What's Wrong With Political Ads On X?

As you’ve probably read, X has made the decision to reverse course and begin accepting political ads again. The platform, FKA Twitter, argued in part that it is “Supporting people’s right to accurate and safe political discourse on X.” 

The platform says it will have all sorts of checks and mechanisms in place to make sure no false or misleading information is disseminated on the platform via political ads.  



And if that’s the company’s stand, well, what could possibly go wrong? 

I think Jack Dorsey spelled out quite articulately in a series of tweets what could go wrong back in 2019 when he and his team then leading Twitter implemented the ban on political advertising. 

“We believe political message reach should be earned, not bought,” Dorsey tweeted at the time. “Why? A few reasons.”  

“For instance, it‘s not credible for us to say: “We’re working hard to stop people from gaming our systems to spread misleading info, buuut if someone pays us to target and force people to see their political ad…well...they can say whatever they want!” 

He also noted that “Internet political ads present entirely new challenges to civic discourse: machine learning-based optimization of messaging and micro-targeting, unchecked misleading information, and deep fakes. All at increasing velocity, sophistication, and overwhelming scale.” 

“These challenges will affect ALL internet communication, not just political ads,” Dorsey tweeted. “Best to focus our efforts on the root problems, without the additional burden and complexity taking money brings. Trying to fix both means fixing neither well, and harms our credibility.” 

Seems to me Dorsey’s reasoning remains just as sound today as it was four years ago. But as we all know, it’s not his call to make anymore.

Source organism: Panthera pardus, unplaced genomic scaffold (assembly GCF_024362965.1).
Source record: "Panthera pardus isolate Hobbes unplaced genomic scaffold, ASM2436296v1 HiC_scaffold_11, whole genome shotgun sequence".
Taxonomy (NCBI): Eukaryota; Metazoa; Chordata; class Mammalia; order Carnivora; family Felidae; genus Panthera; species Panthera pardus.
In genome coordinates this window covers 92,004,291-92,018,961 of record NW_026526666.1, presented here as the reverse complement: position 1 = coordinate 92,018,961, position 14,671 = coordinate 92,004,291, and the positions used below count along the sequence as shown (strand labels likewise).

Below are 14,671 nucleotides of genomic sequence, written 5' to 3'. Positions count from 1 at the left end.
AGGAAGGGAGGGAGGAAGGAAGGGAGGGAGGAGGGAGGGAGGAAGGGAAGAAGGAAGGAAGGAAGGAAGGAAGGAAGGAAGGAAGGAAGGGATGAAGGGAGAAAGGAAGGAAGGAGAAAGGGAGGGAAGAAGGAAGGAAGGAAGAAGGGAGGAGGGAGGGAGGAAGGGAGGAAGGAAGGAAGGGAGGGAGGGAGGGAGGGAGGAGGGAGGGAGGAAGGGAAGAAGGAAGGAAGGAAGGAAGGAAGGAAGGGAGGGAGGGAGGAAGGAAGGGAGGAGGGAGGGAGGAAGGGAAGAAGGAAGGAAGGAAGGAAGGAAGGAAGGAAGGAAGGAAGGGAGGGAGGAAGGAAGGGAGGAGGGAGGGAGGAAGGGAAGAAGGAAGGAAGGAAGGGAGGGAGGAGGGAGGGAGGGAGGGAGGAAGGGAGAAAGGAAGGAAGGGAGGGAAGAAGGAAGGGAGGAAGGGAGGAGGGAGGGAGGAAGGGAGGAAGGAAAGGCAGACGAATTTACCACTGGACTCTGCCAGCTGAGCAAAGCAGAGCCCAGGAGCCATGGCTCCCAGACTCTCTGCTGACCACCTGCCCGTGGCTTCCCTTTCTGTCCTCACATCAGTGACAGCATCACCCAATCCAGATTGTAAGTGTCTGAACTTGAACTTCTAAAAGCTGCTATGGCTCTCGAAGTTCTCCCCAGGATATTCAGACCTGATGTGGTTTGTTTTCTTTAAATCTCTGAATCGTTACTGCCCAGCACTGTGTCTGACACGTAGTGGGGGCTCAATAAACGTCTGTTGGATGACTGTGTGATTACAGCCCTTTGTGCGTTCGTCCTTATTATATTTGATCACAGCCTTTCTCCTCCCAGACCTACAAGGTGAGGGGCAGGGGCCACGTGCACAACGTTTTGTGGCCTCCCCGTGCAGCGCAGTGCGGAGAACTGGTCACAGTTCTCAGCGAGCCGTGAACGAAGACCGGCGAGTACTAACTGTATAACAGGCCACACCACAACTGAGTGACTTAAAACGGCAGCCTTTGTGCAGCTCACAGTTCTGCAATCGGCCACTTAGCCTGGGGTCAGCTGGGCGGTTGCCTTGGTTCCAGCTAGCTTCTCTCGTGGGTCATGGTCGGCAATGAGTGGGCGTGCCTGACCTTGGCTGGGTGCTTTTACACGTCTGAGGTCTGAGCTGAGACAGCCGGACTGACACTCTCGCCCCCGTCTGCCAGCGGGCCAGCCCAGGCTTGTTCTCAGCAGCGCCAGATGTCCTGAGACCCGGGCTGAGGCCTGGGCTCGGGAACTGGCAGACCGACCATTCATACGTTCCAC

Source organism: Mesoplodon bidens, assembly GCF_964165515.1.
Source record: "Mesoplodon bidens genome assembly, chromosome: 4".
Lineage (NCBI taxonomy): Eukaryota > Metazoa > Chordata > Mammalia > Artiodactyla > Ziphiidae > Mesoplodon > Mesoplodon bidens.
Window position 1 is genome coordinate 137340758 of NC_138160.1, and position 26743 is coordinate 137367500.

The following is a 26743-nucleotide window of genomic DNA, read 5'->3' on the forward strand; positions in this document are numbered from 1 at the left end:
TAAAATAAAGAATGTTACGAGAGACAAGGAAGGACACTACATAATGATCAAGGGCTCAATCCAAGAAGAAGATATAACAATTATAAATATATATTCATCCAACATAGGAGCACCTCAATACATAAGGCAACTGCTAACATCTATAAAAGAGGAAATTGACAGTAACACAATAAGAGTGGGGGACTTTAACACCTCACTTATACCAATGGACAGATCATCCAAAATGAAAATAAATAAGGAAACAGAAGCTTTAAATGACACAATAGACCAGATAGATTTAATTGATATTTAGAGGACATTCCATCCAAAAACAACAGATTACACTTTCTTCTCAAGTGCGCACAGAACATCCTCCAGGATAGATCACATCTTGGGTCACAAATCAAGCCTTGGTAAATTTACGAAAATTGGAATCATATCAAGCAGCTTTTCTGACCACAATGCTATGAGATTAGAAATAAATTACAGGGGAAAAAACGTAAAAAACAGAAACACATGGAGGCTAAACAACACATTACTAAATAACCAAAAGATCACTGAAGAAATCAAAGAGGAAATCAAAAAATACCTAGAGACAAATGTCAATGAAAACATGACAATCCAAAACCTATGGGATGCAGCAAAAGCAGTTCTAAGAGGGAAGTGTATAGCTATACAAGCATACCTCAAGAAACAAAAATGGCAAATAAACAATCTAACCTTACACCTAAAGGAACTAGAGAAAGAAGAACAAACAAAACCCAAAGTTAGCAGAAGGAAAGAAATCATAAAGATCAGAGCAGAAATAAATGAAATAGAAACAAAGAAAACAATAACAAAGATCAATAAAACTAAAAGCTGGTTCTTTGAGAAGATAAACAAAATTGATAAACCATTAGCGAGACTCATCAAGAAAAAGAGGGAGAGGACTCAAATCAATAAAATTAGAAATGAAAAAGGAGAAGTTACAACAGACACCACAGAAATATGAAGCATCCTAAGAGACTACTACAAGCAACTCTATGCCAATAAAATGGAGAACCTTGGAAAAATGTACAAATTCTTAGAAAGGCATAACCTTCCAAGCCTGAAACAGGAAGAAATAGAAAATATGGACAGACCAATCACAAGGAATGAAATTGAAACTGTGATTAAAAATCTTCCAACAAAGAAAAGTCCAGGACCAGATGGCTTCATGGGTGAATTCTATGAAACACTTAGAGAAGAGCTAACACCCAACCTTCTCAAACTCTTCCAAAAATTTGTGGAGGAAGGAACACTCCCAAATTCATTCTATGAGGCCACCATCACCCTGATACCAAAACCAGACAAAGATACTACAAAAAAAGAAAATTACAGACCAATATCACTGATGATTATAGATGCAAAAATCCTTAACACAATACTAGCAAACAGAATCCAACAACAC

3 comments about "What's Wrong With Political Ads On X?".
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  1. Dan Ciccone from STACKED Entertainment, August 31, 2023 at 9:10 a.m.

    So X's stance is people can say whatever they want in a political ad?  I don't think that's what they are saying.

    And sourcing Dorsey and his rationale, you know, the guy who led Twitter's effort to subvert truth by shadowbanning users who did not violate Twitter's TOS and go out of its way to block truthful content due to a cozy relatioinship with one political party in the White House seems like the wrong person to take wisdom from, and definitely the wrong standard to hold any social media company to.

  2. Paul Bledsoe from Bledsoe Advertising/Productions, August 31, 2023 at 11:30 a.m.

    The freedom of expression and concerns is the freedom that makes America work. It seems liberals feel the truth only comes from their particular point of view. "X" in the right to display political ads.

  3. Artie White from Zoom Media Corp, August 31, 2023 at 12:08 p.m.

    Of course they will accept political ads; it's not like the major advertisers are spending there like they used to. And so X / Twitter continues it's downward spiral as more and more "active daily users" abandon the platform to it's fate: a right wing echo chamber clogged with unwanted clickbait and posts from dinosaurs like these two guys ↑

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